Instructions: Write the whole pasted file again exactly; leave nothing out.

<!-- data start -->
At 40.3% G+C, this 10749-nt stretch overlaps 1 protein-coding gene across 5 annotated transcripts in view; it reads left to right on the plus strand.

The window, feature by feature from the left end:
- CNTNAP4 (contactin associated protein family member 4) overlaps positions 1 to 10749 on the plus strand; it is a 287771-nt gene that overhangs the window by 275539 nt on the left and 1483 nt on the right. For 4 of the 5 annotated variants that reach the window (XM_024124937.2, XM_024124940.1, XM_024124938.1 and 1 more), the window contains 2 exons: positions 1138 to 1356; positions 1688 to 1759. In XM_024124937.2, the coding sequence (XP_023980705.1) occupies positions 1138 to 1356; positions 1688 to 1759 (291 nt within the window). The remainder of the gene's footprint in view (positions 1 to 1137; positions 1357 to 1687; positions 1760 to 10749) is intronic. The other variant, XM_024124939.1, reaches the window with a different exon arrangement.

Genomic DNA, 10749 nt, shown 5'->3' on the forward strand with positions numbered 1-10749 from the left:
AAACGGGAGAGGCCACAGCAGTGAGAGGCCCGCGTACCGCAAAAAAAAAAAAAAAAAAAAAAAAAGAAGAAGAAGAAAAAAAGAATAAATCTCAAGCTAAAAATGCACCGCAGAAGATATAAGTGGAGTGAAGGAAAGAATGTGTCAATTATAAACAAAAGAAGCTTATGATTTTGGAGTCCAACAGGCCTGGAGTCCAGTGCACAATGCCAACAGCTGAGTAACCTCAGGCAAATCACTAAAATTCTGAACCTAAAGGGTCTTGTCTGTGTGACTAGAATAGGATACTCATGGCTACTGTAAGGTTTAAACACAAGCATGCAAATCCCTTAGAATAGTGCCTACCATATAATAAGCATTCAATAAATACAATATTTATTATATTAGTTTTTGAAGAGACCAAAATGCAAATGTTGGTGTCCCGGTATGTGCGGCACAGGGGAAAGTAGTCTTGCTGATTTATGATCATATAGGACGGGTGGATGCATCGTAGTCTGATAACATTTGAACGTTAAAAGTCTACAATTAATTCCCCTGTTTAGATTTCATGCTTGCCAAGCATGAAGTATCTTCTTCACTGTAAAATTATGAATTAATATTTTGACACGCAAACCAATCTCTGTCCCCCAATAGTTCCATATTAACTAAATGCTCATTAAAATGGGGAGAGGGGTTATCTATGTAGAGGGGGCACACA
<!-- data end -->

At 40.3% G+C, this 10749-nt stretch overlaps 1 protein-coding gene across 5 annotated transcripts in view; it reads left to right on the plus strand.

The window, feature by feature from the left end:
- CNTNAP4 (contactin associated protein family member 4) overlaps positions 1 to 10749 on the plus strand; it is a 287771-nt gene that overhangs the window by 275539 nt on the left and 1483 nt on the right. For 4 of the 5 annotated variants that reach the window (XM_024124937.2, XM_024124940.1, XM_024124938.1 and 1 more), the window contains 2 exons: positions 1138 to 1356; positions 1688 to 1759. In XM_024124937.2, the coding sequence (XP_023980705.1) occupies positions 1138 to 1356; positions 1688 to 1759 (291 nt within the window). The remainder of the gene's footprint in view (positions 1 to 1137; positions 1357 to 1687; positions 1760 to 10749) is intronic. The other variant, XM_024124939.1, reaches the window with a different exon arrangement.

Genomic DNA, 10749 nt, shown 5'->3' on the forward strand with positions numbered 1-10749 from the left:
AAACGGGAGAGGCCACAGCAGTGAGAGGCCCGCGTACCGCAAAAAAAAAAAAAAAAAAAAAAAAAGAAGAAGAAGAAAAAAAGAATAAATCTCAAGCTAAAAATGCACCGCAGAAGATATAAGTGGAGTGAAGGAAAGAATGTGTCAATTATAAACAAAAGAAGCTTATGATTTTGGAGTCCAACAGGCCTGGAGTCCAGTGCACAATGCCAACAGCTGAGTAACCTCAGGCAAATCACTAAAATTCTGAACCTAAAGGGTCTTGTCTGTGTGACTAGAATAGGATACTCATGGCTACTGTAAGGTTTAAACACAAGCATGCAAATCCCTTAGAATAGTGCCTACCATATAATAAGCATTCAATAAATACAATATTTATTATATTAGTTTTTGAAGAGACCAAAATGCAAATGTTGGTGTCCCGGTATGTGCGGCACAGGGGAAAGTAGTCTTGCTGATTTATGATCATATAGGACGGGTGGATGCATCGTAGTCTGATAACATTTGAACGTTAAAAGTCTACAATTAATTCCCCTGTTTAGATTTCATGCTTGCCAAGCATGAAGTATCTTCTTCACTGTAAAATTATGAATTAATATTTTGACACGCAAACCAATCTCTGTCCCCCAATAGTTCCATATTAACTAAATGCTCATTAAAATGGGGAGAGGGGTTATCTATGTAGAGGGGGCACACA